What I'm currently playing: Elder Scrolls V: Skyrim, Civilization V, and Poker Night at the Inventory, which has five players and is only here so I could get a third five.
Here and there I read annoyance or anger over the habit of publishers to stick to just a few franchises and slightly tweak them over and over for massive profits. I think that's not at all the problem.
Here I am playing the fifth in two series, after having played the fourth, and in the case of Civilization, the third (I won't count my brief time with Civ II). I like these series. Are they just incremental steps in the series rather than innovative new games breaking new ground? Well, yes. What's wrong with that?
The Civilization series has it's formula: build cities, kill everyone else, rule the world, using a mix of city management and planning as well as military strategy and tactics. Until V it didn't have any major deviations from this formula. Sure, IV added some features and the expansions added more and we got more nuances to the civilizations, but ultimately it was the same general game. V brought the biggest change with the wargame-like combat, for which it ended up receiving criticism. Maybe it wasn't innovation, but it certainly ended up being an argument against change. People knew what Civilization was and that's what they wanted. And there's the whole reason for the franchises, at least on the consumer side: we know what we're getting. I know that some companies consistently make good games and some series are consistently good.
Similarly, as I see it, Skyrim is a much prettier Oblivion with some nice added mechanics, but it is essentially the same game. I don't mind this at all. Oblivion was a fantastic game for me and so far, Skyrim is performing well. The fact that it was not a dramatically different game was what sold me on it: I knew what I was getting and I knew that was a gameplay and type of story that I enjoyed.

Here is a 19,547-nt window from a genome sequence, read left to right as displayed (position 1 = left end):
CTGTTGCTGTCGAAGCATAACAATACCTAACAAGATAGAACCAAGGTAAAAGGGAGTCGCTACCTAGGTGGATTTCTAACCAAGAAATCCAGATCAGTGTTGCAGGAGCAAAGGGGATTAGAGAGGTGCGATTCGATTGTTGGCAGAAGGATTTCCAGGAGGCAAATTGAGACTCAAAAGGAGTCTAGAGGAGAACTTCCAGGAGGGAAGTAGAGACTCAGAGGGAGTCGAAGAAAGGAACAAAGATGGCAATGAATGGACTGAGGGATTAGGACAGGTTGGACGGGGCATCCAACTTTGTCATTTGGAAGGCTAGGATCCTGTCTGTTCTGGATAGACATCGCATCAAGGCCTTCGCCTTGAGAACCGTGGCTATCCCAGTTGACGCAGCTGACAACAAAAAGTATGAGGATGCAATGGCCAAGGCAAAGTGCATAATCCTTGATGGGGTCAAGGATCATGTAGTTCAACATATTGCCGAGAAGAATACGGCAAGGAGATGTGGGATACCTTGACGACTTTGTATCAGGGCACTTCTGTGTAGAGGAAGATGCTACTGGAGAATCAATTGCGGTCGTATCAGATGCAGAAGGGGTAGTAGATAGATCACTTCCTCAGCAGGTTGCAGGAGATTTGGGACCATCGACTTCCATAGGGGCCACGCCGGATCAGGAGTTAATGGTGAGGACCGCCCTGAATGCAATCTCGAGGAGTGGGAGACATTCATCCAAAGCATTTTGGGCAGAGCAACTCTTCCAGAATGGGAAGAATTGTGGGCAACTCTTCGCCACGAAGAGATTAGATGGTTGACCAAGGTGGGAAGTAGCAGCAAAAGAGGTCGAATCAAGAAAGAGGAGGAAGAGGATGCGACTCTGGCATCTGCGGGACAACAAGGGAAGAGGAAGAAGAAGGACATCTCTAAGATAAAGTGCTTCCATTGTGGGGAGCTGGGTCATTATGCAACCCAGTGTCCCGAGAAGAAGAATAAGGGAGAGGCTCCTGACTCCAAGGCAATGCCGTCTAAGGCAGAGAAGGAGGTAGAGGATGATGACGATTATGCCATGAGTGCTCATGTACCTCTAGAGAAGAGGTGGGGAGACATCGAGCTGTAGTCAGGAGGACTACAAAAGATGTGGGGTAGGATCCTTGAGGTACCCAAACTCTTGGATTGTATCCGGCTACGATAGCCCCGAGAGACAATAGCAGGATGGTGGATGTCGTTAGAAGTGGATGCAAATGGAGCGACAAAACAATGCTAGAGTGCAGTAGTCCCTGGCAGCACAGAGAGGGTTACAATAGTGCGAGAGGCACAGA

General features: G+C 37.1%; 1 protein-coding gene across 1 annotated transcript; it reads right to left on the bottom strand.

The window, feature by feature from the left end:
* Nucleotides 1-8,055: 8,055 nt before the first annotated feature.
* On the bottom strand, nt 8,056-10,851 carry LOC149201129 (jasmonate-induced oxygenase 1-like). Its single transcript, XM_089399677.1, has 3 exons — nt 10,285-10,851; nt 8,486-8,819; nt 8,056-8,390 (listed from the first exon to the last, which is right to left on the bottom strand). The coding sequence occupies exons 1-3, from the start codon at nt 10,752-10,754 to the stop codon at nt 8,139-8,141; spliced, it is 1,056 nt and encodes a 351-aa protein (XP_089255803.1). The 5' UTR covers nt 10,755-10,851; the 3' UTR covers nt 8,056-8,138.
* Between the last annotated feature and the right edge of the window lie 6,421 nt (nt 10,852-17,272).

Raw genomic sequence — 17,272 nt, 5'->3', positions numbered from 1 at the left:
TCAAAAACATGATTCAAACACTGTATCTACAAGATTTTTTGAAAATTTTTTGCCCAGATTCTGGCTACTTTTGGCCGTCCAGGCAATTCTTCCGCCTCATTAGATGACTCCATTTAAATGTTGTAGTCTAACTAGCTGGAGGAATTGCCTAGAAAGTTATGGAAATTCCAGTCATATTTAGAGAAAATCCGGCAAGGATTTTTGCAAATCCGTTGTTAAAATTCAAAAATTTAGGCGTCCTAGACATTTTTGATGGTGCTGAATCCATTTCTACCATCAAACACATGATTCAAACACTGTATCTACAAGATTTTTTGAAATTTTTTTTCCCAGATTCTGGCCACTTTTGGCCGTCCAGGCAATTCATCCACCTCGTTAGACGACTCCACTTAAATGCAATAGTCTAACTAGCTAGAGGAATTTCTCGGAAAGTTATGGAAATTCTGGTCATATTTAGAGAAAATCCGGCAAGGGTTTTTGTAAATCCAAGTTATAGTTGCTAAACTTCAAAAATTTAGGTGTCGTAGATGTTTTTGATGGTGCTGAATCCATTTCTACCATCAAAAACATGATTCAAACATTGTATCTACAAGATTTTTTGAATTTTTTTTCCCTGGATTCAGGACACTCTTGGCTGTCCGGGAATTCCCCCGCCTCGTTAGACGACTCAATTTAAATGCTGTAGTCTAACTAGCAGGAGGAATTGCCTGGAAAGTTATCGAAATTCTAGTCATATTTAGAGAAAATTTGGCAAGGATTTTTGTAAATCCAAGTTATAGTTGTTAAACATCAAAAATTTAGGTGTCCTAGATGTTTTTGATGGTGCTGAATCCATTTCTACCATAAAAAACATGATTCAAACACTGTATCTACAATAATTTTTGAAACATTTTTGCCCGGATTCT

I think the true problem is this: first person shooters and sports games. They're stagnant. I believe that they are doomed to be stagnant, at least until something changes dramatically. "Shoot guys in this hallway" has its limits. Crysis pushed this out by often giving an island rather than a hallway, and I commend it for that, but that's a harder model to go with and I don't think it is going to catch on. Open areas are harder on the game, harder on the AI, and frankly, I think many people don't even want that much flexibility. I know I played the Halo demo for a long time because it offered convenient point and click violence, without much need for planning or any thought at all.
I do like the shooting people gameplay, but the typical hallway shooting just doesn't do much for me. It's too scripted, too restricted, and in general, lasts only a few hours. I don't see much sense in paying $50 for an afternoon or two. Maybe I'm just spoiled by too much WoW, which as linear as it has become, is still a wide-open sandbox compared to 99% of FPS. Maybe that's why I enjoyed the Stalker games so much, for their combination of shooting people and sandbox.
I don't like sports games much because unless they go in the silly direction, such as anything featuring Mario or that one NBA game we played back on the N64 (Hang Time?), they just seem stupid. This is of course, my opinion, which is how we know it is correct.
You probably noticed that I'm leaving out that all-important multi-player experience. No one is paying $50 for a few hours of scripted AI. They're paying $50 for months or years of online play with friends and enemies. That's great, but it's not for me. So for me, a single-player player, they aren't worthwhile.
We've now established that franchises are good, except when they make games I don't like. Why would anyone make these bad franchises and why would anyone buy them? Well obviously, they make them because people buy them, like in the classic movie: "if they come, you will build it." So why buy them? If the previous game was playable and fun, why buy the new one if it is only incrementally better? Slightly better for a few hours of single-player isn't worth it, but slightly better over months or years of play, now that is worth it.
But why not make a much better game? Because that's harder! And riskier. Franchises are safe. Customers know what they are getting and companies know what to make. New ideas might not work. Putting major changes into an existing franchise risks its security. Putting them into a new title risks a lot of money, and who will be the customers except the people already buying the incremental upgrade? It's risk with little reward.
Now if you'll excuse me, I need to go back to Skyrim and ponder why the Dwemer ruins remind me of a combination of Gnomeregan and Titan ruins, complete with their own degenerate race that breaks through walls to kill everyone, which look like exceptionally ugly elves.
The gamification of board games
1 hour ago